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ENTERTAINMENT
March 27, 2013 | By Patrick Kevin Day
"Doctor Who" is celebrating 50 years on the air this year, new episodes begin airing Saturday and to top it all off, the good Doctor has just received a Peabody Award for 50 years of "evolving with technology and the times like nothing else in the known television universe. " The awards, announced Wednesday by the University of Georgia Grady College of Journalism and Mass Communication, are selected by a board of judges to highlight the best in electronic media. The honorees were announced at a ceremony on the University of Georgia campus, but the awards won't be handed out until a luncheon event in New York City on May 20. The Institutional Peabody to "Doctor Who" was just one of 39 honorees named this year.
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HEALTH
August 10, 2009 | Julie Deardorff
As a registered dietitian, Sharon Salomon of Phoenix teaches clients how to eat right and lose weight. But despite her expertise, Salomon says there's just one word to describe her own physique: "fat." To some, Salomon's 5-foot-2, 170-pound body would be a professional deal-breaker. After all, are chubby dietitians or portly physicians in any position to advise others how to get healthy? That question is at the heart of a debate set off when Dr. Regina Benjamin was nominated for surgeon general.
WORLD
February 14, 2010
During a visit to the Tehran military courthouse one day last fall, Hossein and Hamid spotted the doctor. Memories from their five days at Kahrizak prison came flooding back. Prisoners seeking help were handed a few aspirin and told to go away. When they asked for bandages, the doctor struck some lightly with a club. One inmate had been beaten so badly on his feet that his toes were swollen and infected and he couldn't walk properly. He arranged for an appointment with the doctor, who told him, "Get lost before I beat you up," according to Hossein, who said he didn't even bother asking for help for his own injuries.
NATIONAL
February 29, 2012 | By Richard A. Serrano, Washington Bureau
Federal law enforcement officials announced charges in the largest healthcare fraud scam in the nation's history, indicting a Dallas-area physician for purportedly bilking Medicare of nearly $375 million after he reportedly sent out "recruiters" to round up patients and get them to sign for treatments he never provided. The Medicare billings piled up by Dr. Jacques Roy grew so large over the last five years that the situation left outside experts wondering Tuesday why it took prosecutors so long to notice.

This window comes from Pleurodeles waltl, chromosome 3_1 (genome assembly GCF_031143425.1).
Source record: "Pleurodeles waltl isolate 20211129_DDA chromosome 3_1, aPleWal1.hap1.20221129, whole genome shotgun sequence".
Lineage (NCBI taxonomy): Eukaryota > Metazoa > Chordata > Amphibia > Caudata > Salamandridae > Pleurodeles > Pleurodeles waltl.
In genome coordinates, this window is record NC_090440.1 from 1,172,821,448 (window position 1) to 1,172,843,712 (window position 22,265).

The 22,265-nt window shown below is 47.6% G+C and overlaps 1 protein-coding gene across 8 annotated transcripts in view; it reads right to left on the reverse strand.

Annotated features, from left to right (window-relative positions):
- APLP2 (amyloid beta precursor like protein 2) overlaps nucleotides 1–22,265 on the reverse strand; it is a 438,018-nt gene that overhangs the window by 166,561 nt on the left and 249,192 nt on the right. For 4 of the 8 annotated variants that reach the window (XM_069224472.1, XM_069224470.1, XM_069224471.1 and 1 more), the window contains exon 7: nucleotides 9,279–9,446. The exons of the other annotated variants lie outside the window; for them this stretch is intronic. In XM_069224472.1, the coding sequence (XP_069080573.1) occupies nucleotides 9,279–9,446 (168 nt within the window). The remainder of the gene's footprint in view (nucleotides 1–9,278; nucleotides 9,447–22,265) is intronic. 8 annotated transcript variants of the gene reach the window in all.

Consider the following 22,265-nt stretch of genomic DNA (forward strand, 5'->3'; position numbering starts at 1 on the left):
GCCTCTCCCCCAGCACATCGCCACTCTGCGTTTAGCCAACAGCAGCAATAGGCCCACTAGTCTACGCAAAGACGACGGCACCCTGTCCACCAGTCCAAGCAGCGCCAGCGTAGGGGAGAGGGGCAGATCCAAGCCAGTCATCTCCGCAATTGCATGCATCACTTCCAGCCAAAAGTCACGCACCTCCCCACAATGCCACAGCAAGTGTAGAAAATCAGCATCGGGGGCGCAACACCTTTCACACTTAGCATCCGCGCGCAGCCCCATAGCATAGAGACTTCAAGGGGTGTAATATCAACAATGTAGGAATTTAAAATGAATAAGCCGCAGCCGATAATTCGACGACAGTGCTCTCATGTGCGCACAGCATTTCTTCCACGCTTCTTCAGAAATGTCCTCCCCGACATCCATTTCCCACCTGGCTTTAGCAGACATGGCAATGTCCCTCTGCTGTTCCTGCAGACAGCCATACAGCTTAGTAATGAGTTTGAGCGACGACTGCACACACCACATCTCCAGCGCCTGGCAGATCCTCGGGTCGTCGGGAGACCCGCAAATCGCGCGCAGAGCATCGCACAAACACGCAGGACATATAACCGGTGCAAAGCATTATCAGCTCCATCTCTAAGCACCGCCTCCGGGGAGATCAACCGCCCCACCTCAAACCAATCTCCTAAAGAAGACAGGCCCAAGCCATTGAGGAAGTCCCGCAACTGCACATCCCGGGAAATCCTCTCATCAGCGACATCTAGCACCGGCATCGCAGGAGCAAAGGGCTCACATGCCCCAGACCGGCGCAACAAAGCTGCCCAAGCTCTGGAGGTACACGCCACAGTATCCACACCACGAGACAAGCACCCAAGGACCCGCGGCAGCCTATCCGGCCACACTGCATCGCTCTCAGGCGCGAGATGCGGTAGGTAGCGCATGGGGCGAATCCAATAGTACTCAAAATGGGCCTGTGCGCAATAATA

CALIFORNIA | LOCAL
January 9, 2014 | By Scott Glover
A Santa Barbara doctor accused of illegally prescribing painkillers and other potent narcotics to patients who had no legitimate medical need pleaded guilty Thursday to federal drug dealing charges. Julio Diaz, 65, had been awaiting trial when he pleaded guilty to 11 counts of drug dealing in U.S. District Court in Santa Ana. Diaz was taken into custody after entering the plea, said Asst. U.S. Atty. Ann Luotto Wolf. He is scheduled to be sentenced in June. The doctor's attorney, Michael Guisti, declined comment.
BUSINESS
April 11, 2013 | By Chad Terhune
Insurance giant Anthem Blue Cross has reached a confidential settlement with a Porter Ranch doctor who had already won $3.8 million in compensatory damages from the company at a trial this week. The agreement reached late Thursday keeps a Los Angeles jury from levying additional punitive damages against the company Friday, when the trial was scheduled to resume. The 12-person panel ruled Monday that Anthem had improperly barred Jeffrey Nordella, an urgent-care and family-practice doctor, from the company's preferred-provider network in 2010.
ENTERTAINMENT
August 7, 2013 | By Scott Collins
This just goes to show that if you give "Doctor Who" fans something they want to see, they'll come out for it, even on a Sunday afternoon in August. BBC America's "Doctor Who Live: The Next Doctor" -- a 2 p.m. special formally introducing Scottish actor Peter Capaldi as the next star of the perennial sci-fi series -- was the No. 1 telecast Sunday across social media (not including sports).  It didn't do too badly in the TV ratings, either. "Doctor Who Live" scored 895,000 total viewers, according to Nielsen.
HEALTH
June 7, 2010 | By Tammy Worth, Special to the Los Angeles Times
Stories of emergency rooms pushed to capacity and wait times at physicians' offices have become legendary. Now the passage of healthcare reform — potentially funneling 30 million new people into an already-packed system — has some groups warning that the nation will soon see a shortage of doctors. The Assn. of American Medical Colleges has warned of a deficiency of up to 125,000 doctors by 2025. And it isn't the only group voicing concerns. The Health Resources and Services Administration, a federal agency that works to improve healthcare access for the uninsured, has projected that the supply of primary-care physicians will be adequate through 2020, at which point there will be a deficit of 65,560 physicians.
NEWS
May 24, 2012 | By Kim Geiger
WASHINGTON -- In response to the conviction in a Pakistani court of the doctor who helped the United States track down Osama bin Laden, the Senate Appropriations Committee voted Thursday to cut aid to Pakistanby by $1 million for every year of the doctor's sentence. Shakeel Afridi, the doctor who sought to collect DNA to help verify for the CIA that bin Laden was at a compound in Abbottabad, was convicted of high treason and sentenced to 33 years in prison. The committee agreed by a vote of 30-0 to cut $33 million in aid to Pakistan, according to the Associated Press.
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